Sermon/Study Guide: The Jesus I Follow

Author: Steve Hixon

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One of the things we often desire in a leader is that he or she is somehow impervious to pain. We can experience suffering, but we want them to rise above it, to be immune to it,
Not long after that, Jesus went to the village Nain. His disciples were with him, along with quite a large crowd. As they approached the village gate, they met a funeral procession—a woman's only son was being carried out for burial. And the mother was a widow. When Jesus saw her, his heart broke. He said to her, “Don't cry.” Then he went over and touched the coffin. The pallbearers stopped. He said, “Young man, I tell you: Get up.” The dead son sat up and began talking. Jesus presented him to his mother.
They all realized they were in a place of holy mystery, that God was at work among them. They were quietly worshipful—and then noisily grateful, calling out among themselves, “God is back, looking to the needs of his people!” The news of Jesus spread all through the country.

- The Message

to give us hope that they can lead us forward into victory. The last thing we want is for them to be wounded—or to die. We long for a Henry V or a William Wallace or a Teddy Roosevelt who’s still standing when the smoke clears. We aren’t initially inspired when we read the words, “He was despised and rejected by men, a man of sorrows, and familiar with suffering.” And yet that is the description given of our mighty Messiah in Isaiah 53. No wonder the Jews tended to avoid that passage when they talked of their hope for a conquering hero. The passage goes on:

“He had no beauty or majesty to attract us to him, nothing in his appearance that we should desire him... Like one from whom men hide their faces he was despised, and we esteemed him not.”

And yet today, 2700 years after Isaiah wrote those words, one of the qualities of Jesus most cherished by His followers is His ability to feel and understand our pain. It’s not just that He intellectually knows about our suffering, but He experienced it Himself.

Read the following passages and observe how Jesus reacted:

John 11:32-35

Luke 19:41-44

What word do the following verses all have in common?
Mark 1:41,Matthew 9:36,14:14,15:32,20:34

When Jesus feels this, what does He tend to do?

“The splanchnizomai word group is not used frequently in the NT. But its occurrences seem especially important.
The word originally indicated the inner parts of the body and came to suggest the seat of the emotions--particularly emotions of pity, compassion, and love. This is the word used in the Gospels to speak of Jesus' having compassion on someone in need.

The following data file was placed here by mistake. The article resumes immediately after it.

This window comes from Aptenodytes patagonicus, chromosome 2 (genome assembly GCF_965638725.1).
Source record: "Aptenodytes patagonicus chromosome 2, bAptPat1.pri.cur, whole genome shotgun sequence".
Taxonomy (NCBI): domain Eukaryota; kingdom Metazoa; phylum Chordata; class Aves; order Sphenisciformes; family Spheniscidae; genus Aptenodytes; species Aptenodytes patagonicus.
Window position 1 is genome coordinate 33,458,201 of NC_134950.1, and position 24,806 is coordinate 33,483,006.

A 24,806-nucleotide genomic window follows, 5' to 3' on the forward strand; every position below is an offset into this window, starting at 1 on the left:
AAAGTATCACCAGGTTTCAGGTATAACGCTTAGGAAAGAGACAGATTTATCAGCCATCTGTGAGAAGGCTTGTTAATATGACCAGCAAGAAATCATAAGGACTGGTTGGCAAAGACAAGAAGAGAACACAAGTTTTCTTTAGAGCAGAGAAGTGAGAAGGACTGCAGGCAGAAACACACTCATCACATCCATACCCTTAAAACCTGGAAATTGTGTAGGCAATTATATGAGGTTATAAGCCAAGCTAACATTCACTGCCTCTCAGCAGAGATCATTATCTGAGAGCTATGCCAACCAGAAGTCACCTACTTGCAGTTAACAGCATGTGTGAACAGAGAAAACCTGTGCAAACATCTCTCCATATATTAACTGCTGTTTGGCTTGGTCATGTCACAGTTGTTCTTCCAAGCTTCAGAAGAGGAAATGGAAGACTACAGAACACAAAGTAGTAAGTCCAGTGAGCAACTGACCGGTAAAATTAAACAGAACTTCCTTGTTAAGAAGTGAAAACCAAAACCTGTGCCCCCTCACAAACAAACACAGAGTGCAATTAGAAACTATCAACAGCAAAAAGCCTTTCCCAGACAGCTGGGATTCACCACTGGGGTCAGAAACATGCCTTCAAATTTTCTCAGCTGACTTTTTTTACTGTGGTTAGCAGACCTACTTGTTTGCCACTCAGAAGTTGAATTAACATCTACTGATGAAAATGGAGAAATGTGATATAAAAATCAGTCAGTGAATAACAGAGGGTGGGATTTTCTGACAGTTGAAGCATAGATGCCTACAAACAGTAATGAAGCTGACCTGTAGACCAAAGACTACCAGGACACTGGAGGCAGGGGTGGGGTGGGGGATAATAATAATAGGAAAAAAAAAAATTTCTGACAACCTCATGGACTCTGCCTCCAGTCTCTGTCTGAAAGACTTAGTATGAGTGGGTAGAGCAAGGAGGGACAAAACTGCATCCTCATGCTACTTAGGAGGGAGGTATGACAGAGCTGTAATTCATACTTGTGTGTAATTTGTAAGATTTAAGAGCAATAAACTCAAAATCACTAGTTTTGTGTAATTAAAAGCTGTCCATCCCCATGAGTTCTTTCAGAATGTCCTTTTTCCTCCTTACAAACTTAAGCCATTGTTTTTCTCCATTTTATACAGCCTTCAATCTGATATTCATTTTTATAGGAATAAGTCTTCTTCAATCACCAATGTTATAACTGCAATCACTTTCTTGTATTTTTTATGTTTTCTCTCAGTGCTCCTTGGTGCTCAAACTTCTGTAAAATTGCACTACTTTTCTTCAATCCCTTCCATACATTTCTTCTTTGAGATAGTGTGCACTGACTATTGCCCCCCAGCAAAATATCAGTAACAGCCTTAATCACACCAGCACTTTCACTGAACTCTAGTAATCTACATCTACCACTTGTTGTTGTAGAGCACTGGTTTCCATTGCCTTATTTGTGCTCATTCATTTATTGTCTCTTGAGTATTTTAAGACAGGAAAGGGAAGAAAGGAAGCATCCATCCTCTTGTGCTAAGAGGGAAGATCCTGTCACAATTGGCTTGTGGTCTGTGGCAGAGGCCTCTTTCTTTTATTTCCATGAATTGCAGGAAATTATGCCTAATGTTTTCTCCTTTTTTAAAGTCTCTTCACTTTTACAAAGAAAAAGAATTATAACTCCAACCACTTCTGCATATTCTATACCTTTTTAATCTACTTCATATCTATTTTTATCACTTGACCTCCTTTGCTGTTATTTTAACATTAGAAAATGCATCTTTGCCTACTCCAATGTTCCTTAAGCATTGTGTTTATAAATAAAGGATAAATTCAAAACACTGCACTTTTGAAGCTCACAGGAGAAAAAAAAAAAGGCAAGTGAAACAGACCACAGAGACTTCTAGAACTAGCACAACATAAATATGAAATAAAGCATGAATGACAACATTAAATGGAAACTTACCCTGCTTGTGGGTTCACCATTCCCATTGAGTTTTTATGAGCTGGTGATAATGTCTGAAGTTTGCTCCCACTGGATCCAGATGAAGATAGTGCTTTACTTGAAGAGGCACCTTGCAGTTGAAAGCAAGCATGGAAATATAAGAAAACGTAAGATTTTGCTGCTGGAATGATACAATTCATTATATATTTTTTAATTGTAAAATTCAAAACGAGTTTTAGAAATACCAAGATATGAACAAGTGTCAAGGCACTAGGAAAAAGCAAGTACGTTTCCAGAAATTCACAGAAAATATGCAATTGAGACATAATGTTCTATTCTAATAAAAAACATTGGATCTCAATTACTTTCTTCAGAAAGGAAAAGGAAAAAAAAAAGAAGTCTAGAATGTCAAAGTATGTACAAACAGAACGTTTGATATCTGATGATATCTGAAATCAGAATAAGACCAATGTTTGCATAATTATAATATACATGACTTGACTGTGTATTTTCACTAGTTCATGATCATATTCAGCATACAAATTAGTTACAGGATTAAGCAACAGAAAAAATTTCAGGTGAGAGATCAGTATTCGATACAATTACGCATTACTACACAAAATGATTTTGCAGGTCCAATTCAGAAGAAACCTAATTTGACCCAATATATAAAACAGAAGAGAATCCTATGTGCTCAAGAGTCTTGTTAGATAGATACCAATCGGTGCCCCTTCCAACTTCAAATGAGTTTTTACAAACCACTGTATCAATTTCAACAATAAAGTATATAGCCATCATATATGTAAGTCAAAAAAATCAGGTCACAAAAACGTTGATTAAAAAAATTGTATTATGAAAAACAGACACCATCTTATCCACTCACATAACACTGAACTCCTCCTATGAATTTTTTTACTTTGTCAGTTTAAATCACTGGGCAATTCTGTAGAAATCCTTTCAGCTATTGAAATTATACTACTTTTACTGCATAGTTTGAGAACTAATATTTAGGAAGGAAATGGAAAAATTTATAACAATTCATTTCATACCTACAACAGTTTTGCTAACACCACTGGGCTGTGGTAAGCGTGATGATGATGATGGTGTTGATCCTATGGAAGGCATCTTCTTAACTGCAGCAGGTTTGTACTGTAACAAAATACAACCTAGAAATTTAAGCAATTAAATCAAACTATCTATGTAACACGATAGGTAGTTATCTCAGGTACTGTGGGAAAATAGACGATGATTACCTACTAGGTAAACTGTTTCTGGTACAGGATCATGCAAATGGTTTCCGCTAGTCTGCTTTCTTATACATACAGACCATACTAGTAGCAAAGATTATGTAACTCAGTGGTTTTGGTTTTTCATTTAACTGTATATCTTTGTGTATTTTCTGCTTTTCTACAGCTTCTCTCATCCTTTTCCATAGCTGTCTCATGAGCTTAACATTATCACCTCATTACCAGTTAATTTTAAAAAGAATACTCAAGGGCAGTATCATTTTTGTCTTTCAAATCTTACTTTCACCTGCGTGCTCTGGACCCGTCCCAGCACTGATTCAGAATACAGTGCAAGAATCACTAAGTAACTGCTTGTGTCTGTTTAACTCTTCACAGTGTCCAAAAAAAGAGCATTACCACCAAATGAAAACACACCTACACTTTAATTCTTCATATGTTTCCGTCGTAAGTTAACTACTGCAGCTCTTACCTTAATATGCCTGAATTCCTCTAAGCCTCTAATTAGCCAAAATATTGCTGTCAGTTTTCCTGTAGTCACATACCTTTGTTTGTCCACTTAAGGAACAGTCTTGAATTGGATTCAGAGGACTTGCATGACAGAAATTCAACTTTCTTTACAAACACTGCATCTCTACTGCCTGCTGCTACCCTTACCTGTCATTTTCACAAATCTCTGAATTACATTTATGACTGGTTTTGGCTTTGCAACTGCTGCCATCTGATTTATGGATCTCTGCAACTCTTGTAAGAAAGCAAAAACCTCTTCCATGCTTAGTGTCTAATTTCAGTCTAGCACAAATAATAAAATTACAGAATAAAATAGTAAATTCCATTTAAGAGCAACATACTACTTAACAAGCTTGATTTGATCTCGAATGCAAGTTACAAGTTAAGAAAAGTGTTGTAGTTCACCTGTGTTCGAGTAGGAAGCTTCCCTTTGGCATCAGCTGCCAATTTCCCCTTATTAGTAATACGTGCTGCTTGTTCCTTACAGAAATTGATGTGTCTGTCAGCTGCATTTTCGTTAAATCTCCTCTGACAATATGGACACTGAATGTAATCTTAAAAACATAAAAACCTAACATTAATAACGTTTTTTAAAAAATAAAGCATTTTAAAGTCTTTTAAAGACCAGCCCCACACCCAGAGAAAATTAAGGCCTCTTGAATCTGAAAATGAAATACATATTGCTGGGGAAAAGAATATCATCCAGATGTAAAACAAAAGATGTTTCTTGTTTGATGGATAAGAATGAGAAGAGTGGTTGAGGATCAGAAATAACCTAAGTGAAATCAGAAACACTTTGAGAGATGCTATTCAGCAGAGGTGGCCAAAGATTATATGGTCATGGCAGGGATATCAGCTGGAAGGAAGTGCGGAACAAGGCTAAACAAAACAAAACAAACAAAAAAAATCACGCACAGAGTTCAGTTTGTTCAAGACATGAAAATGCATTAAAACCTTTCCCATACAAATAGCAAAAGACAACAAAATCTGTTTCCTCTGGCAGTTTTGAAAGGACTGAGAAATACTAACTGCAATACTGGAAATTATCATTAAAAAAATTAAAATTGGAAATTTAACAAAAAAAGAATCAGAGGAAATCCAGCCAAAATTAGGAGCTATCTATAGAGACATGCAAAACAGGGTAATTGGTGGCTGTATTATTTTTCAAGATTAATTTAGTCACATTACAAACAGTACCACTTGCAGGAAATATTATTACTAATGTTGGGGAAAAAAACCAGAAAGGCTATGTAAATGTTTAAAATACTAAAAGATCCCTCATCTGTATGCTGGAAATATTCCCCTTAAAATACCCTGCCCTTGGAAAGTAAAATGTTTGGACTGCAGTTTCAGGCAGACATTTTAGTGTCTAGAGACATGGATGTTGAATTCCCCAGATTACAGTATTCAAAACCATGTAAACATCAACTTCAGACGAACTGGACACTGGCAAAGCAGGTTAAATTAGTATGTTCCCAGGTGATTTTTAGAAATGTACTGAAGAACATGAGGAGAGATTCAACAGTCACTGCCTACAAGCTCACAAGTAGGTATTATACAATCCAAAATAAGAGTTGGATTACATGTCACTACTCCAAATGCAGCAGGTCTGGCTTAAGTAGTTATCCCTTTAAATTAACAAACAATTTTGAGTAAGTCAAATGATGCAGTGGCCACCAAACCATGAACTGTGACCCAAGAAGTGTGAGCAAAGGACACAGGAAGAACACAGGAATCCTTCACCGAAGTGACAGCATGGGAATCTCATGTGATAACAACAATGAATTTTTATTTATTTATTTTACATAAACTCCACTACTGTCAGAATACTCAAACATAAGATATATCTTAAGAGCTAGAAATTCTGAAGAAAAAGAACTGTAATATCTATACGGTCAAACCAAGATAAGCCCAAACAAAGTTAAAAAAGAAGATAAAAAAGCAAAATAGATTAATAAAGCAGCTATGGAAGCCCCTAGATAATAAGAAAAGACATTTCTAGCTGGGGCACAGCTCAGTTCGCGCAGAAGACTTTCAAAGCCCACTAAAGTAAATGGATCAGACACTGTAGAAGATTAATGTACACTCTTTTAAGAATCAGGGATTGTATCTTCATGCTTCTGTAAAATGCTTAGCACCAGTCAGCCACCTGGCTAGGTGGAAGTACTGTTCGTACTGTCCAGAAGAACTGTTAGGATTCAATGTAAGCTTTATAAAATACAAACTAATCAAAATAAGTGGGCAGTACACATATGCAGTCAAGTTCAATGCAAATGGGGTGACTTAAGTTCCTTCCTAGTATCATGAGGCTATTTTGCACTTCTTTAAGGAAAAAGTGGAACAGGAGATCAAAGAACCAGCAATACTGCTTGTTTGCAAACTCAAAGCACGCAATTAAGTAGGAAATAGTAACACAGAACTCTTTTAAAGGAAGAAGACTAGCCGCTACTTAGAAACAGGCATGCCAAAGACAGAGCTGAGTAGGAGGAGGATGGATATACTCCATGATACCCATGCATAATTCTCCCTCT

When Jesus' response is such that he is described as being moved by compassion, the occasion is often the turning point in someone's life.”

-Larry Richards, Expository Dictionary of Bible Words

Now read the main passage for this study: Luke 7:11-17.

Is this story recorded in any other gospel?

Where is Nain?

How many people does Jesus raise from the dead, and who are they?

What do you think caused Jesus to do this miracle?

We tend to think that, as followers of Jesus, we cannot do the things He did, such as walking into funeral homes and bringing dead people back to life. And yet in John 14:12,13 Jesus said, “I tell you the truth, anyone who has faith in me will do what I have been doing. He will do even greater things than these, because I am going to the Father.” What do you think he meant by that?

Do you think Jesus was generally happy, or generally sad?


Do you know anyone who spends a lot of their time, week in and week out, with people who are in pain, such as a nurse in a cancer ward, a counselor, a parole officer? How does it affect them? If you are in one of those professions, how do you deal with it?

How do you tend to respond to people who are in some kind of pain? Are you “tuned in” to their experience, or do you tend to be oblivious? Do you naturally tend to be merciful, or do you have the spiritual gift of mercy?

How has Jesus been merciful to you? What has it done for you to know that He understands your emotions, and feels your pain? What specific sorrow or grief has he helped you through? Do you struggle with wondering if God actually feels your pain?

God calls you and me to have compassion on others. That call is more than an appeal for us to feel with and for the needy. It is a call to care enough to become involved and to help by taking some action that will set others' lives on a fresh, new course.”

- Larry Richards

Copyright © 2002 Steve Hixon - All Rights Reserved.